CONTENT PREVIEW
Air Platforms

Singapore enhances aerial, maritime surveillance capabilities with 55 m aerostat

29 November 2016
The 55 m aerostat will be deployed at the Choa Chu Kang Camp in the western part of Singapore, once it is operationalised. Source: IHS/Ridzwan Rahmat

Key Points

  • The Singapore Armed Forces has taken delivery of a 55 m tethered aerostat
  • System will enhance the republic's persistent aerial and maritime surveillance capabilities

The Singapore Armed Forces (SAF) has begun local tests of a 55 m tethered aerostat system that was acquired to enhance the republic's continuous airborne radar coverage and maritime surveillance capabilities.

The aerostat, which was unveiled to the media on 29 November 2016, will be operated by the Republic of Singapore Air Force. (IHS/Ridzwan Rahmat)The aerostat, which was unveiled to the media on 29 November 2016, will be operated by the Republic of Singapore Air Force. (IHS/Ridzwan Rahmat)

The system, which can detect aerial and seaborne threats at distances of up to 200 km, will be operated by the Republic of Singapore Air Force (RSAF) at the Choa Chu Kang Camp, which is located in the western part of the island.

The aerostat is operated by a ground crew of eight personnel, and has a maximum operating height of 2,000 ft (600 m). The setup comprises a helium-filled airframe, a tether cable made of Kevlar, a mooring station, a high-strength winch system, and a suite of unspecified sensors.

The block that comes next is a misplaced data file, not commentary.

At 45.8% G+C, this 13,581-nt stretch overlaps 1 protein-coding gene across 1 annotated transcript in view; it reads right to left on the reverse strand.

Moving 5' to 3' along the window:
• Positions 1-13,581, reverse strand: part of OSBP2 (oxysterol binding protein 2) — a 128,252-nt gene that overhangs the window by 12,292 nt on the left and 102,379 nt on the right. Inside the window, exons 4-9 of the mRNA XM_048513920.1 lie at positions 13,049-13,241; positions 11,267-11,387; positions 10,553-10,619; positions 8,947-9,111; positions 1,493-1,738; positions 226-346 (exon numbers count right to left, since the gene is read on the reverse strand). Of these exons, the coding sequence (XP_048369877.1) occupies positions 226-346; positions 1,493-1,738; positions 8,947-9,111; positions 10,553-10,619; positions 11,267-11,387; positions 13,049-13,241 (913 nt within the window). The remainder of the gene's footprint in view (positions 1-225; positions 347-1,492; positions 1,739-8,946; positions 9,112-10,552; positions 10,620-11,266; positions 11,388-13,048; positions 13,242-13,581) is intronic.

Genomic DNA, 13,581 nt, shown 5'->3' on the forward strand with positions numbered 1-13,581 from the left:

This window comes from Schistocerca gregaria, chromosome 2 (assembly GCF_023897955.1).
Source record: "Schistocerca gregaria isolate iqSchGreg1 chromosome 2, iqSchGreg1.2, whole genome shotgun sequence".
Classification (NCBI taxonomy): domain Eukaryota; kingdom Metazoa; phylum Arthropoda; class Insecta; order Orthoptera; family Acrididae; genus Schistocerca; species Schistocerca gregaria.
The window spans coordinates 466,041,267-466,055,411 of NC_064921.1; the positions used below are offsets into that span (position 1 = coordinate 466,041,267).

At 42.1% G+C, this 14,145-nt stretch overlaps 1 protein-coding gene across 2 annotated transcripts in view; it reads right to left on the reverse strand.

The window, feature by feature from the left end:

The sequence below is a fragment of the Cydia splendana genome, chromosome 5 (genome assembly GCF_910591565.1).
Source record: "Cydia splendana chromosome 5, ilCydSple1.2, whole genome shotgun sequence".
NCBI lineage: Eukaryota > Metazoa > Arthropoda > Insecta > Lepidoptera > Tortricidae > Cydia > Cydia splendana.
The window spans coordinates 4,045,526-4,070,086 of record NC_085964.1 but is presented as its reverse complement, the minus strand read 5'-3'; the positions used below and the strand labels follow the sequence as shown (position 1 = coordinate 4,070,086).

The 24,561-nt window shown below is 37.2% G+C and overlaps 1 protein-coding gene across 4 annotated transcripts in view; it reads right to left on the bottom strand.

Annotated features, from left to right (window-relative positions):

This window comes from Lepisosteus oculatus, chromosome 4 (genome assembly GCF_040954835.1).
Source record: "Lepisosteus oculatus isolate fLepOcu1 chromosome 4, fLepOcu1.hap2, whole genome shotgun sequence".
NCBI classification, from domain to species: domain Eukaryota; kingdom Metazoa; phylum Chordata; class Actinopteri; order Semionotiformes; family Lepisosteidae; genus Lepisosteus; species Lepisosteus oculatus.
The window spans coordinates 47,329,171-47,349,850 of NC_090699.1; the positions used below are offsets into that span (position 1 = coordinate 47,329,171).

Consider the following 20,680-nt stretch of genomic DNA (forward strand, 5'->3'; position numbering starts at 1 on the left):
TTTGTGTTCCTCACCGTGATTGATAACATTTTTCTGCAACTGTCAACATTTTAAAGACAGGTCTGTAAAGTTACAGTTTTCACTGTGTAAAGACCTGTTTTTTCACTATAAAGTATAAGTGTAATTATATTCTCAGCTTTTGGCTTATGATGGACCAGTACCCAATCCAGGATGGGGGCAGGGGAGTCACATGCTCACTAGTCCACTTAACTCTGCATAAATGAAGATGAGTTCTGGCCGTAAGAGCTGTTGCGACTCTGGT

The system, which was originally planned for deployment in 2015, was unveiled in a media event on 29 November in conjunction with a visit by Singapore's defence minister Ng Eng Hen to the aerostat's intended deployment site.

Speaking to reporters on the sidelines of his visit, Ng described the aerostat as a system that has been acquired to overcome the country's lack of suitable high points from which it can deploy suitable radars that can complement the SAF's existing network of ground and aerial sensors.

"All of us recognise that Singapore is a very small island, and that alone makes us very vulnerable to threats either from the air or sea," said Ng, who then cited the 2010 Mumbai terror attacks as an example of what can happen should seaborne adversaries not be detected in time.

"The very fact that we have [the aerostat system] adds another layer of defence, and confidence in terms of what we are able to detect with regards to aerial and maritime threats," he added.

Want to read more? For analysis on this article and access to all our insight content, please enquire about our subscription options ihs.com/contact



(340 of 571 words)
ADVERTISEMENT

Industry Links

IHS Jane's is not responsible for the content within or linking from Industry Links pages.
ADVERTISEMENT
ADVERTISEMENT